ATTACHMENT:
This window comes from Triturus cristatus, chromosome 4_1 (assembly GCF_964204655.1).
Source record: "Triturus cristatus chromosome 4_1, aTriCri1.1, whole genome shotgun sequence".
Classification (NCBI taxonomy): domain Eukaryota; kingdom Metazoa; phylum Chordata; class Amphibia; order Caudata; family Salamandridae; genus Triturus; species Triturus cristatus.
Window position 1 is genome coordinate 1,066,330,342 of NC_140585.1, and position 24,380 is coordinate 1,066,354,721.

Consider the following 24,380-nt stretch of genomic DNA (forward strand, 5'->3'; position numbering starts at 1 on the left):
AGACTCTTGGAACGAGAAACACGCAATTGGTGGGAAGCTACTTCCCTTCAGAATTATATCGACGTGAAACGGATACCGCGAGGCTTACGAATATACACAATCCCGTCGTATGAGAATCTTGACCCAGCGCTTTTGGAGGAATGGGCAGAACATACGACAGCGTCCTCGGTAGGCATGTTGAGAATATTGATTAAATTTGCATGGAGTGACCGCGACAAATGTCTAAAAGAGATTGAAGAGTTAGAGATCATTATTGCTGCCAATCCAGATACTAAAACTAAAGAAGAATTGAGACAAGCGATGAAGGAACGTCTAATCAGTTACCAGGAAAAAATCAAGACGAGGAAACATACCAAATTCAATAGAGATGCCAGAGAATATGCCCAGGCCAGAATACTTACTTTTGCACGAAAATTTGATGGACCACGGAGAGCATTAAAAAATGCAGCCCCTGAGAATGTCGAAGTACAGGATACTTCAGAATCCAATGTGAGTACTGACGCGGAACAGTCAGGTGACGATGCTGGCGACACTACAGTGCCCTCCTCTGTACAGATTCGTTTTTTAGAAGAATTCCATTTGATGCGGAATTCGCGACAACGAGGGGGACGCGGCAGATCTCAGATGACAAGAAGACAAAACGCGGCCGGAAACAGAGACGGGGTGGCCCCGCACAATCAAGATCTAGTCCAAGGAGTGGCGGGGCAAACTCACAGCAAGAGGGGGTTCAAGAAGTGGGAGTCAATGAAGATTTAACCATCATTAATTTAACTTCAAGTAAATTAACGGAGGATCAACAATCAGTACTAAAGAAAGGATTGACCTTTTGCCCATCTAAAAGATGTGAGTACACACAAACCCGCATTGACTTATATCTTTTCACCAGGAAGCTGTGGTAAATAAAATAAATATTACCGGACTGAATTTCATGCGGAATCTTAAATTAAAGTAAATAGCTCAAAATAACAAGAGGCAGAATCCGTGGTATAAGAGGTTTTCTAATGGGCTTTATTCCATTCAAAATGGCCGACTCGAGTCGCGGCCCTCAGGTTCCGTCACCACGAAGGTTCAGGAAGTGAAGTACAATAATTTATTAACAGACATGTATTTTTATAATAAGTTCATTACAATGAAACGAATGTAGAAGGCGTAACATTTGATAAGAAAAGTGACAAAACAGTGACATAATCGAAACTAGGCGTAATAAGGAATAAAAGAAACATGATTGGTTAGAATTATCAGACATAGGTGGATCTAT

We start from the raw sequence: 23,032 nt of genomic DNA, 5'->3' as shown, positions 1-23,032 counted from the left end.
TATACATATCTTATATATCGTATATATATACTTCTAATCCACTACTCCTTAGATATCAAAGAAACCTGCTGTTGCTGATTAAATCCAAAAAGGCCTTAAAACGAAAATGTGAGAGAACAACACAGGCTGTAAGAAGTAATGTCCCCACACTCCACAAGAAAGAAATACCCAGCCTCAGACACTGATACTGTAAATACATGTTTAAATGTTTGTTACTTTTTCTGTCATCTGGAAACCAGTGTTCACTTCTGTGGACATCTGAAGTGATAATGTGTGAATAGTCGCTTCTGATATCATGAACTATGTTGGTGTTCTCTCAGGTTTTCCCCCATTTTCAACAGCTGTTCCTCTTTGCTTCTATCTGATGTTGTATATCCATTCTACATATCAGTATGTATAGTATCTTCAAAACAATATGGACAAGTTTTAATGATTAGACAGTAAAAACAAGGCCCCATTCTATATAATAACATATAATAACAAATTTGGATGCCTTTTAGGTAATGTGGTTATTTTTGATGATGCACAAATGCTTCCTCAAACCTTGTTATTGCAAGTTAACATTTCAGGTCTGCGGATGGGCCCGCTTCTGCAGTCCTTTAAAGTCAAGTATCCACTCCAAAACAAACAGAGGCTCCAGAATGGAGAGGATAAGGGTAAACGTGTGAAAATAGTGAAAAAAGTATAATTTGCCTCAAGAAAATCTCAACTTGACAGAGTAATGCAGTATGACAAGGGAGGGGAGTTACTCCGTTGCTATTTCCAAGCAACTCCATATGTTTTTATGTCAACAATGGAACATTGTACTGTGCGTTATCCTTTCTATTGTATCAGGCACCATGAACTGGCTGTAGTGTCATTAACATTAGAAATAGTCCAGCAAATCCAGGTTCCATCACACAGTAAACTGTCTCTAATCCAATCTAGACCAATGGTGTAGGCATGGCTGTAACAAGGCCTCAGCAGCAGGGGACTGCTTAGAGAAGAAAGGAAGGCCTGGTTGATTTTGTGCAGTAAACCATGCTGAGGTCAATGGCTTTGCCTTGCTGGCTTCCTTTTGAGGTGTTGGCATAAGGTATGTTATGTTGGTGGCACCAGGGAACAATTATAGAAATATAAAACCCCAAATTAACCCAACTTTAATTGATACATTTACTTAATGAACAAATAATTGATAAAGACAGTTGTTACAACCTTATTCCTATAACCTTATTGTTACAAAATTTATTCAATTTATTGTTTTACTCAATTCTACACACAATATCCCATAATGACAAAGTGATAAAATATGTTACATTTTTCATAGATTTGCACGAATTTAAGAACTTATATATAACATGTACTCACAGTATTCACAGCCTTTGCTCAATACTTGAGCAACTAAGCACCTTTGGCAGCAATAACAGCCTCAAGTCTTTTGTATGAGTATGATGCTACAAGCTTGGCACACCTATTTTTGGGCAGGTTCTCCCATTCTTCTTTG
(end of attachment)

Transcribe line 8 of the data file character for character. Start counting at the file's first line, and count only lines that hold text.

TATACATATCTTATATATCGTATATATATACTTCTAATCCACTACTCCTTAGATATCAAAGAAACCTGCTGTTGCTGATTAAATCCAAAAAGGCCTTAAAACGAAAATGTGAGAGAACAACACAGGCTGTAAGAAGTAATGTCCCCACACTCCACAAGAAAGAAATACCCAGCCTCAGACACTGATACTGTAAATACATGTTTAAATGTTTGTTACTTTTTCTGTCATCTGGAAACCAGTGTTCACTTCTGTGGACATCTGAAGTGATAATGTGTGAATAGTCGCTTCTGATATCATGAACTATGTTGGTGTTCTCTCAGGTTTTCCCCCATTTTCAACAGCTGTTCCTCTTTGCTTCTATCTGATGTTGTATATCCATTCTACATATCAGTATGTATAGTATCTTCAAAACAATATGGACAAGTTTTAATGATTAGACAGTAAAAACAAGGCCCCATTCTATATAATAACATATAATAACAAATTTGGATGCCTTTTAGGTAATGTGGTTATTTTTGATGATGCACAAATGCTTCCTCAAACCTTGTTATTGCAAGTTAACATTTCAGGTCTGCGGATGGGCCCGCTTCTGCAGTCCTTTAAAGTCAAGTATCCACTCCAAAACAAACAGAGGCTCCAGAATGGAGAGGATAAGGGTAAACGTGTGAAAATAGTGAAAAAAGTATAATTTGCCTCAAGAAAATCTCAACTTGACAGAGTAATGCAGTATGACAAGGGAGGGGAGTTACTCCGTTGCTATTTCCAAGCAACTCCATATGTTTTTATGTCAACAATGGAACATTGTACTGTGCGTTATCCTTTCTATTGTATCAGGCACCATGAACTGGCTGTAGTGTCATTAACATTAGAAATAGTCCAGCAAATCCAGGTTCCATCACACAGTAAACTGTCTCTAATCCAATCTAGACCAATGGTGTAGGCATGGCTGTAACAAGGCCTCAGCAGCAGGGGACTGCTTAGAGAAGAAAGGAAGGCCTGGTTGATTTTGTGCAGTAAACCATGCTGAGGTCAATGGCTTTGCCTTGCTGGCTTCCTTTTGAGGTGTTGGCATAAGGTATGTTATGTTGGTGGCACCAGGGAACAATTATAGAAATATAAAACCCCAAATTAACCCAACTTTAATTGATACATTTACTTAATGAACAAATAATTGATAAAGACAGTTGTTACAACCTTATTCCTATAACCTTATTGTTACAAAATTTATTCAATTTATTGTTTTACTCAATTCTACACACAATATCCCATAATGACAAAGTGATAAAATATGTTACATTTTTCATAGATTTGCACGAATTTAAGAACTTATATATAACATGTACTCACAGTATTCACAGCCTTTGCTCAATACTTGAGCAACTAAGCACCTTTGGCAGCAATAACAGCCTCAAGTCTTTTGTATGAGTATGATGCTACAAGCTTGGCACACCTATTTTTGGGCAGGTTCTCCCATTCTTCTTTG